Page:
September Meeting: Globular clusters: how to see them in a different light by David Allan
The main presentation of our September monthly meeting will be Globular clusters: how to see them in a different light by David Allan. See an overview below.
Visitors are welcome to join our face-to-face or online meetings.
Please stay home and attend online if you have:
• fever or symptoms of respiratory infection (cough, sore throat, shortness of breath);
• returned from overseas in the last 14 days;
• been in close contact with a confirmed case of COVID-19: (coronavirus) in the last 14 days.
Overview – Globular Clusters: How to see them in a different light
To the casual observer, Globular Clusters are the ‘pretty faces’ of the night sky. Apart from a few bright standouts, little seems to distinguish one from another. To the scientist, they are ancient remnants of the ‘big bang’, with an accepted morphology and a settled science. These traditional assumptions are now being seriously challenged. This talk places Globular Clusters in their context, as singular members of our galaxy and reveals them to be highly individualistic and dynamic rather than static objects. These mysterious objects, hitherto somewhat neglected by mainstream astrophysics, are now receiving more attention and their story is being rewritten.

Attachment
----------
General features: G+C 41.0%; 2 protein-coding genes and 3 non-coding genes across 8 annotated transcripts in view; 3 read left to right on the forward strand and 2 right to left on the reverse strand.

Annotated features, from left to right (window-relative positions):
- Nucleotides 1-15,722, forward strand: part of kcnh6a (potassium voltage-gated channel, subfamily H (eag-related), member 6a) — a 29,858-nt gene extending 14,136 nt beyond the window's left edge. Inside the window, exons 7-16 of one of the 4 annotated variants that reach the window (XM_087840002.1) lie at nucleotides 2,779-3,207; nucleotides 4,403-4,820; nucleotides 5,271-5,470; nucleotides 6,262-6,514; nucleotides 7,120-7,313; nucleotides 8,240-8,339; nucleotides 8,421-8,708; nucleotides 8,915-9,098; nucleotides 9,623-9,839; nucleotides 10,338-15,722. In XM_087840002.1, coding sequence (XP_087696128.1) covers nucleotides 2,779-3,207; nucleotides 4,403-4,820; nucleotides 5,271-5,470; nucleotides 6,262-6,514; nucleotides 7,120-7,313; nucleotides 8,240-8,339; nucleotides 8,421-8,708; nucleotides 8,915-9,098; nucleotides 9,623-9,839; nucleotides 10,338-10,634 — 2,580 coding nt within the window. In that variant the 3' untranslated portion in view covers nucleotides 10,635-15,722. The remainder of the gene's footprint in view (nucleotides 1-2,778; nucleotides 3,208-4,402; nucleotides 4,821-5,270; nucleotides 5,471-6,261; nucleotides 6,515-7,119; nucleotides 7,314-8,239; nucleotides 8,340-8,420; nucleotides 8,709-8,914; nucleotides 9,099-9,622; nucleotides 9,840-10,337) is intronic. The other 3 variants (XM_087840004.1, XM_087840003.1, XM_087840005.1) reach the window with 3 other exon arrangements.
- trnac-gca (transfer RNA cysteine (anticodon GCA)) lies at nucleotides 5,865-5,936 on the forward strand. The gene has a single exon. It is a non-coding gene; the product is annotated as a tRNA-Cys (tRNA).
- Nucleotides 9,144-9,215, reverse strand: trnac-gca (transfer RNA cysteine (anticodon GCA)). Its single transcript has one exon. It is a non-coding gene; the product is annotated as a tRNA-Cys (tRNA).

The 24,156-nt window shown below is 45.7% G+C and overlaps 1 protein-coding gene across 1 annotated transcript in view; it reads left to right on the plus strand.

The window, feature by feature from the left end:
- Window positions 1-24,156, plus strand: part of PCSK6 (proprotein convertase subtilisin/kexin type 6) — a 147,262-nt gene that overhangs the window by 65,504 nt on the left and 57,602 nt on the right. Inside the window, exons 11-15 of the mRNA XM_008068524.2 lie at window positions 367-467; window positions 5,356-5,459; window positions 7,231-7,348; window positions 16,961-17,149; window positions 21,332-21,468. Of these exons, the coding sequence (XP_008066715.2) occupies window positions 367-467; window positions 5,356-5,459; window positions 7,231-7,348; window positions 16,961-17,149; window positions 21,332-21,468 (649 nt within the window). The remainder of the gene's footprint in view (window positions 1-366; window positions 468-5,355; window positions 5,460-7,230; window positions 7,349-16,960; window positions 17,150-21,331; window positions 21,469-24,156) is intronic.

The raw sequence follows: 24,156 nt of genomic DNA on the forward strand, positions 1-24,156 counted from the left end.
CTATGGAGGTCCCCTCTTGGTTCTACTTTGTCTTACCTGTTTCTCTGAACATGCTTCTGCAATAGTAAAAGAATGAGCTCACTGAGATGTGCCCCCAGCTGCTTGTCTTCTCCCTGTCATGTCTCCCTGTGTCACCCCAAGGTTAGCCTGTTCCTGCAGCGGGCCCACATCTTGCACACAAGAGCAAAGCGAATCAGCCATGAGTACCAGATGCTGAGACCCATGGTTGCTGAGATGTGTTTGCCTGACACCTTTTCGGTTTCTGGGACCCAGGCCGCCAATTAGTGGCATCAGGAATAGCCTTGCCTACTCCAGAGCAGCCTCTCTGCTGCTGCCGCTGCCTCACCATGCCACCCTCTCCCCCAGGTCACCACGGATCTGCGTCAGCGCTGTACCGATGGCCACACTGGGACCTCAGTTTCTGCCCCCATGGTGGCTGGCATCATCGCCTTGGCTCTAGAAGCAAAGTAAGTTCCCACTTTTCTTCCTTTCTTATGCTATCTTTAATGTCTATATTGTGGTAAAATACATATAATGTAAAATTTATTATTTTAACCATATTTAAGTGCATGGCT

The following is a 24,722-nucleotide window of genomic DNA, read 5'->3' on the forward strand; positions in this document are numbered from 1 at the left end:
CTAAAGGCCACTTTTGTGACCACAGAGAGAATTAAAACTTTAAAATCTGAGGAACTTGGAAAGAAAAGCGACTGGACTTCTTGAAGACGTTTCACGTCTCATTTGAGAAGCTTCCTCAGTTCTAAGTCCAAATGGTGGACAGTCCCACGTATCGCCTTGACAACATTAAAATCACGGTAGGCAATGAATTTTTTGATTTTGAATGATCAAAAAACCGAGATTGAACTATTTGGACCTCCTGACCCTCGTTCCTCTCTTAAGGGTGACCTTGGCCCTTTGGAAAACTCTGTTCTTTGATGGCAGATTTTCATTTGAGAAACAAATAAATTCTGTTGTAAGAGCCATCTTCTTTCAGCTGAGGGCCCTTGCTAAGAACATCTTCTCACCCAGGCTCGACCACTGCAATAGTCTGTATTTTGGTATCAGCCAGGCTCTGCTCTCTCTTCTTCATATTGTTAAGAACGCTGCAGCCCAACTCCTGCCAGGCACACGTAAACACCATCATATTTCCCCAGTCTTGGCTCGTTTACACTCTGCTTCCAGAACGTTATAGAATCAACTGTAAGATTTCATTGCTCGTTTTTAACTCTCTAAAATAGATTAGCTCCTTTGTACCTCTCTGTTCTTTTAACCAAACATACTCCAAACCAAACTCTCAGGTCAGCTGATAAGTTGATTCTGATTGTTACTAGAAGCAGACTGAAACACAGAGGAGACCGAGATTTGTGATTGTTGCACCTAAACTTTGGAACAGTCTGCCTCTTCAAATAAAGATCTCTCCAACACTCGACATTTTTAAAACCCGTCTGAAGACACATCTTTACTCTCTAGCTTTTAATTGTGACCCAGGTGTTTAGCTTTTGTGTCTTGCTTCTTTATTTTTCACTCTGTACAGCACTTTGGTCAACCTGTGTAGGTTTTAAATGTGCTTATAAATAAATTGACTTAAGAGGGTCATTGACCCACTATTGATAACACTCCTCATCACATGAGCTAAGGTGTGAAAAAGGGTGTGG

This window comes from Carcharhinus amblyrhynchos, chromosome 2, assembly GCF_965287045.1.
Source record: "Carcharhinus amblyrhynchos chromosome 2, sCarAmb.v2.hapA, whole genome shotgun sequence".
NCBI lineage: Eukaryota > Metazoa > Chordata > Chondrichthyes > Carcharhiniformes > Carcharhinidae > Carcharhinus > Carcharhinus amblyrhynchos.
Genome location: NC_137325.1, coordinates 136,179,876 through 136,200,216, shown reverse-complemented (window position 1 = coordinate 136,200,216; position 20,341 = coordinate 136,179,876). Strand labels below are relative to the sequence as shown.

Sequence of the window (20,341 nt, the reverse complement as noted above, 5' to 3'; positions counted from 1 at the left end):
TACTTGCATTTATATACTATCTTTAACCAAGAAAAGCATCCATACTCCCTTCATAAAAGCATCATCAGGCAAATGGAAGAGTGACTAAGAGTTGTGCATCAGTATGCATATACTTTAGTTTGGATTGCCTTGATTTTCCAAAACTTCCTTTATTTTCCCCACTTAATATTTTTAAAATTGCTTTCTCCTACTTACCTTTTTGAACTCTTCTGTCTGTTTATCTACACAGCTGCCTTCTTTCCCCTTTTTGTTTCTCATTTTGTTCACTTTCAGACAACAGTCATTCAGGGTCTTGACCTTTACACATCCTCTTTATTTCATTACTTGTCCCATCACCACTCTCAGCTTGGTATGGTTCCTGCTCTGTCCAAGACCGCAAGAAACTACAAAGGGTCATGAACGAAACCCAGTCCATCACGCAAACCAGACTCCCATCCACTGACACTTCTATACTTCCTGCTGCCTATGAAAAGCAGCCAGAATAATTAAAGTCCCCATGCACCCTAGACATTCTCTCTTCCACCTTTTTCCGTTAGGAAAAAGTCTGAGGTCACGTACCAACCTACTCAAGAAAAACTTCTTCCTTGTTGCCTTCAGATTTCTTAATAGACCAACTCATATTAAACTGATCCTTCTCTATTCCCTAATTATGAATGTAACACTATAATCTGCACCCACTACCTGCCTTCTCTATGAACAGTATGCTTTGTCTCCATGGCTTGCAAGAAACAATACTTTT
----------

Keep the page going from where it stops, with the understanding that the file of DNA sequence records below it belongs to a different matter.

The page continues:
David Allan has been a member of the Astronomical Association of Queensland (AAQ) and the Brisbane Astronomical Society (BAS) for almost two decades. He was recently Visual Observing Reporter for AAQ for a period of 5 years and developed a particular interest in galactic and globular clusters.